Police are investigating possible links to right-wing extremism in their probe into the murder of Labour MP Jo Cox.
West Yorkshire Police said they are working with the North East Counter Terrorism Unit as the probe into the killing of the 41-year-old continues.
The mother-of-two was attacked in the street outside her constituency surgery in Birstall, near Leeds in West Yorkshire, at lunchtime on Thursday.
Tommy Mair, 52, was detained shortly after the attack and remains in police custody.
West Yorkshire Police said: "A murder investigation is under way by West Yorkshire Police who are working together with the North East Counter Terrorism Unit, who will bring specialist assets in support of the inquiry.
"We are aware of the speculation within the media in respect of the suspect's link to mental health services and this is a clear line of inquiry which we are pursuing.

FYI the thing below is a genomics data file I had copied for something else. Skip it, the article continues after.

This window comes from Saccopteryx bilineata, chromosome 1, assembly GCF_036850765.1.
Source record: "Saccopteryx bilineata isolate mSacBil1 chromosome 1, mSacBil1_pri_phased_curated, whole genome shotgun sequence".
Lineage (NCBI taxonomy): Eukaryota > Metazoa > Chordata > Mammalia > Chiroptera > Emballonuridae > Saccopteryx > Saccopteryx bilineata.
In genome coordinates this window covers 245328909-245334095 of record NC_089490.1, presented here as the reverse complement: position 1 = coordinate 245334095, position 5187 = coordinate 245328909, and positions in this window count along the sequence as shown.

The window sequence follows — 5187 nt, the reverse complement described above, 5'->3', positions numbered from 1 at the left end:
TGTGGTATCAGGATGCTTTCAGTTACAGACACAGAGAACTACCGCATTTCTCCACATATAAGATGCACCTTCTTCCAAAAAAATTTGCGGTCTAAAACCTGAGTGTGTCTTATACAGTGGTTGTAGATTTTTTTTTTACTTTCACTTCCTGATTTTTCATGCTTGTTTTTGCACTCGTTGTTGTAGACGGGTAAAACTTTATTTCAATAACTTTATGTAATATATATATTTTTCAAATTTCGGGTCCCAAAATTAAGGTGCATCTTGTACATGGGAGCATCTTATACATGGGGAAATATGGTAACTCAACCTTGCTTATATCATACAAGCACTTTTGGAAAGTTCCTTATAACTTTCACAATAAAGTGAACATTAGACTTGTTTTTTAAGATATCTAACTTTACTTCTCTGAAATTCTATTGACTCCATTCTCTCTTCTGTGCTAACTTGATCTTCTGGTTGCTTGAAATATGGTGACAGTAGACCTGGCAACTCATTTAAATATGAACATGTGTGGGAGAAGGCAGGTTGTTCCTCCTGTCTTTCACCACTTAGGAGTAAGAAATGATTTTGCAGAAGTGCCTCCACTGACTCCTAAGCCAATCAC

"We are also aware of the inference within the media of the suspect being linked to right-wing extremism which is again a priority line of inquiry which will help us establish the motive for the attack on Jo."
Tributes have been paid to the mother-of-two, described by her party leader Jeremy Corbyn as someone who "stood for tolerance, justice, peace and human rights".
The attack on Cox is believed to have been "an isolated, but targeted" one, the force said, adding that they believe the person responsible was acting alone.
An eyewitness to the killing said he heard the attacker shout "put Britain first".
It has emerged a Thomas Mair has been named in a newsletter produced by a right-wing organisation which has called for a return to apartheid-style government in South Africa and been linked to the Neo-Nazi organisation National Alliance (NA) dating back to 1999.
Both the Remain and Vote Leave sides have suspended national campaigning in the light of the death of Cox, who entered Parliament in last year's general election.
In an apparent reference to the referendum campaign, German chancellor Angela Merkel urged British politicians to "draw limits" around the language used in political debate, warning that otherwise "radicalisation will become unstoppable".